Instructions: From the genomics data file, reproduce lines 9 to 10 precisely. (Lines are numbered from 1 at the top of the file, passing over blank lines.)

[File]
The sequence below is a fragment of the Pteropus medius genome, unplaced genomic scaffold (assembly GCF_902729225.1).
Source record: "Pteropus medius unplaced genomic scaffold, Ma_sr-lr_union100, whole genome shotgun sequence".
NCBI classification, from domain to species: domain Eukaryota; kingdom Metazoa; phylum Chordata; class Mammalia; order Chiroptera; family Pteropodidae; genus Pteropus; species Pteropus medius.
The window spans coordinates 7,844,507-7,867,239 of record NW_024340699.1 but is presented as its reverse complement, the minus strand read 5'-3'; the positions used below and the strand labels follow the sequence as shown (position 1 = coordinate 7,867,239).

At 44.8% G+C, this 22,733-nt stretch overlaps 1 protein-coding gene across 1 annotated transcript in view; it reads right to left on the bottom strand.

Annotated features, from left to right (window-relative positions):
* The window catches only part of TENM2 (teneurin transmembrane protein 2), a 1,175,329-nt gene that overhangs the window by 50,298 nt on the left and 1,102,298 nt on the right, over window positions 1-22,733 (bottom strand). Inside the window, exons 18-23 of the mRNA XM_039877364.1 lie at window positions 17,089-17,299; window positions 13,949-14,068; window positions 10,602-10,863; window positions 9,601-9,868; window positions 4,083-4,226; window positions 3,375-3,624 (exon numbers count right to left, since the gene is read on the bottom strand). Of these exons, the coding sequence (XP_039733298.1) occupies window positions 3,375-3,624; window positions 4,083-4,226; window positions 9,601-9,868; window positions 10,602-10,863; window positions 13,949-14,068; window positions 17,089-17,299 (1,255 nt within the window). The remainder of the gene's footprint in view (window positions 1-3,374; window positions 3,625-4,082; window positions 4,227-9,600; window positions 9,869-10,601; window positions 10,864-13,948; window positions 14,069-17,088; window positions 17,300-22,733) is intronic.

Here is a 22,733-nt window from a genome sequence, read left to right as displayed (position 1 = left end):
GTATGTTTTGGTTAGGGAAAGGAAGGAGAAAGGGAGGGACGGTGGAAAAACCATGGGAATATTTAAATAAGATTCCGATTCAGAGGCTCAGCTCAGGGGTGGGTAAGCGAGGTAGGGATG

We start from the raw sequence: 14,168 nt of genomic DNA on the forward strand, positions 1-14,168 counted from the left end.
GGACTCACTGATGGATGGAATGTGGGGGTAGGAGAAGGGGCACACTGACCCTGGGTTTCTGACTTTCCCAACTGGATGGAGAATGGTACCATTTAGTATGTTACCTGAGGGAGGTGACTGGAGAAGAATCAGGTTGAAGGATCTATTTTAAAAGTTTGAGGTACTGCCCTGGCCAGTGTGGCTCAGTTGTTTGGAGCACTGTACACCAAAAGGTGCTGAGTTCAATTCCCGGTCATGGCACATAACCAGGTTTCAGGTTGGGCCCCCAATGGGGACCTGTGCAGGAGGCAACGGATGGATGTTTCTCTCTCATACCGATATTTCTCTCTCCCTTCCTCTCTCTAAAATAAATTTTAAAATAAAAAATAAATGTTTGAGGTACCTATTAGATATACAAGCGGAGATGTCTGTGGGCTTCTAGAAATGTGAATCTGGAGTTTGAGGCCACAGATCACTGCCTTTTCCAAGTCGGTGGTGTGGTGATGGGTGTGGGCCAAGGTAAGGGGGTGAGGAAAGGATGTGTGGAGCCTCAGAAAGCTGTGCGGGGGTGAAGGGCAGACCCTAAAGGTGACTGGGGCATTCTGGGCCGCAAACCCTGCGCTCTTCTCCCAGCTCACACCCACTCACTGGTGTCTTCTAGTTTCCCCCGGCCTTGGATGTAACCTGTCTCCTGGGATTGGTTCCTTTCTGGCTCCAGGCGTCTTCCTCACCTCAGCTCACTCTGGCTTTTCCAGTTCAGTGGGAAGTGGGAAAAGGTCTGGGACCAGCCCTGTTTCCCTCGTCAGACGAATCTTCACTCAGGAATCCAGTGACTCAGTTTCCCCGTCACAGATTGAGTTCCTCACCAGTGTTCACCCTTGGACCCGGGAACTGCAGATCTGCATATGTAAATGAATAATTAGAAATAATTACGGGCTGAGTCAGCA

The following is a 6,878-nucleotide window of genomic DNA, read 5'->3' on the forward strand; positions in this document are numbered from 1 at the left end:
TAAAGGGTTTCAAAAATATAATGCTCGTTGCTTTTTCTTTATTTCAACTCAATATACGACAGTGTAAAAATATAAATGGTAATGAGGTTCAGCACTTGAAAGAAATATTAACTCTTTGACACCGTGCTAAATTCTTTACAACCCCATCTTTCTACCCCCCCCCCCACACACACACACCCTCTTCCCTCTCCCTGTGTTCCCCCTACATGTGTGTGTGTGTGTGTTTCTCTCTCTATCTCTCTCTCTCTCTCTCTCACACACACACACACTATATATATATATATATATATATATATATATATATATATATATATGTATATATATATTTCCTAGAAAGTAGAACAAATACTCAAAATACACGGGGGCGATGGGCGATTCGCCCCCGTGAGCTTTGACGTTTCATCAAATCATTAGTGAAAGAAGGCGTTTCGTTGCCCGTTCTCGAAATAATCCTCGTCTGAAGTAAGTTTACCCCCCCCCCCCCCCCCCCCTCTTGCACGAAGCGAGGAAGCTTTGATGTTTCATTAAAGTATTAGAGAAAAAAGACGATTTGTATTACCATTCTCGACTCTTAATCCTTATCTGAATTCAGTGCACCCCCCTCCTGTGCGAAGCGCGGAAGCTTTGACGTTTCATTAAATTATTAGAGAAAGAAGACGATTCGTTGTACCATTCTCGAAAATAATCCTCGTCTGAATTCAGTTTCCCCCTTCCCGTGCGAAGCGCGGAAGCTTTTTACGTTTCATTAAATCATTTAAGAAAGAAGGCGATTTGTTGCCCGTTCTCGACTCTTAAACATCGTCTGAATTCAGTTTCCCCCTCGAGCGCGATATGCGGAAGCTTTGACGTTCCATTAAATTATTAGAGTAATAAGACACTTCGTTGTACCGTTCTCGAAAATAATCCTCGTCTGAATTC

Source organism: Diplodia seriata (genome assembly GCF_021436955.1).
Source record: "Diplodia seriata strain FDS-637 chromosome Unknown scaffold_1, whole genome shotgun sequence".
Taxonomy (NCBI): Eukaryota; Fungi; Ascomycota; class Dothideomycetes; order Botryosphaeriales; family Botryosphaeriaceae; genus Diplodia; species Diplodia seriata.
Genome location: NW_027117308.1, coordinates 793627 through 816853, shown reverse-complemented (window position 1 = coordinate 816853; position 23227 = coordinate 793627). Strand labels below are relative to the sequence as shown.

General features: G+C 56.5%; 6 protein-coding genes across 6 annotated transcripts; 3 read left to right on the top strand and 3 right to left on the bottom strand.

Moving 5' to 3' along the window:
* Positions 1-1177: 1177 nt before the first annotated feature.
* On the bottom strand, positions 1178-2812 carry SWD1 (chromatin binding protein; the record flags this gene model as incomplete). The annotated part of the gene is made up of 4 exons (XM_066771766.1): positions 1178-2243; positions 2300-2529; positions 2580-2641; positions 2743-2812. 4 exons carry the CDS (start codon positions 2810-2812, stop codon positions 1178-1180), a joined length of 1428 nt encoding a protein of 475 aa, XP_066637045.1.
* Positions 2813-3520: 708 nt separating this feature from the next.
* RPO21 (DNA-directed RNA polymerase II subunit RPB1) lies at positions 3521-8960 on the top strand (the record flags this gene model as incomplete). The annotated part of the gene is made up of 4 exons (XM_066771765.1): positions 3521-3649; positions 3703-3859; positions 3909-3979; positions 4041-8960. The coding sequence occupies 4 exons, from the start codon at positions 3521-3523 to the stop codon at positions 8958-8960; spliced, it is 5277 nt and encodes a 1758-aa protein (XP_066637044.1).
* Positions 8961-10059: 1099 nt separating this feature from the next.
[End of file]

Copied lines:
GTATGTTTTGGTTAGGGAAAGGAAGGAGAAAGGGAGGGACGGTGGAAAAACCATGGGAATATTTAAATAAGATTCCGATTCAGAGGCTCAGCTCAGGGGTGGGTAAGCGAGGTAGGGATG

We start from the raw sequence: 14,168 nt of genomic DNA on the forward strand, positions 1-14,168 counted from the left end.